National healthcare IT provider Synapxe blocks an average of 3,000 malicious emails daily and 1.7 million attempts to bypass internet-facing firewalls every month, Minister of Health Ong Ye Kung revealed in a parliamentary reply on Nov. 22, 2023.
Singapore's public healthcare institutions experienced a seven-hour internet access disruption on Nov. 1, 2023, with services requiring internet applications like websites being inaccessible.
It affected all public healthcare clusters — SingHealth, the National Healthcare Group and the National University Health System.
Disruption triggered by abnormal spikes in internet traffic
Responding to questions by Members of Parliament (MPs) Pritam Singh, Melvin Yong Yik Chye and Poh Li San about the cyberattack on SingHealth's systems, Ong attributed the internet connectivity disruption to "abnormal spikes in internet traffic", also known as a Distributed Denial-of-Service (DDoS) attack.
The abnormal traffic circumvented the anti-DDoS blocking services and overwhelmed the firewall, he explained.
This caused the firewall to filter out the traffic and other services requiring internet connectivity, including websites and internet-reliant services, which became inaccessible.
No evidence internal systems were compromised
Ong said that national health tech agency Synapxe receives and blocks an average of 3,000 malicious emails per day and 1.7 million attempts to bypass internet-facing firewalls monthly.
Even though the attack on Nov. 1 had caused a seven-hour internet access disruption, Ong said that patient care was not compromised.
Mission critical systems needed for clinical services and operations at the public healthcare institutions, including access to patient records, continued uninterrupted.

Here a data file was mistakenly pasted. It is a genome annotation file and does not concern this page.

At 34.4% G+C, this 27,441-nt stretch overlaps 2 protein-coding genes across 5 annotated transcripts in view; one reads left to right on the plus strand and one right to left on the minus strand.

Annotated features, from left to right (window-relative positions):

He said there was also no evidence to indicate that public healthcare data and internal networks were compromised
Enhanced measures since disruption
MP Jessica Tan Soon Neo asked if the government had any insight into the motive of the DDoS attack.
Ong replied that those who deploy DDoS have a variety of motives, from hacktivism to petty misdemeanors.
"The defences against DDoS attacks will have to constantly evolve to keep up with developing threats.
The public healthcare sector will take this opportunity to learn from the episode, and review its defences against DDoS attacks, and to improve its incident response and recovery time."
Safeguards to protect S'pore's other critical systems
MP Sylvia Lim also asked for steps to upgrade protections to Singapore’s key civilian services and infrastructure and reduce such disruptions.
Minister for Communications and Information Josephine Teo said in a written reply that the government and system owners will mitigate and manage these risks considering how critical a given system is.
"We allocate more resources to harden the most critical systems and ensure a baseline of measures for all systems," she added.
For instance, she revealed that in 2022, government agencies maintained an availability uptime of at least 99.5% for most of Singapore's 13 critical systems, which is equivalent to less than four hours of unscheduled downtime per system per month.
Sector regulators also impose requirements on service providers in their respective sectors, such as requirements for service availability in the telecommunications, banking and healthcare sectors.
While some disruption might be inevitable, prolonged disruptions should not be the norm, she said.
"In addition to prevention, we must also focus on recovering quickly."
Cybers security agency reviewing measures
Teo said MCI has been reviewing its measures to ensure they remain relevant and fit for purpose.
For example, the Cyber Security Agency (CSA) is reviewing the Cybersecurity Act to look beyond CII and consider other digital infrastructure and services important to the nation, Teo shared.
CSA identifies and regulates Critical Information Infrastructure (CII) necessary to provide essential services in sectors such as government, infocomm, banking and finance, and others.
MCI will provide more details when ready.
Top photo from NUHS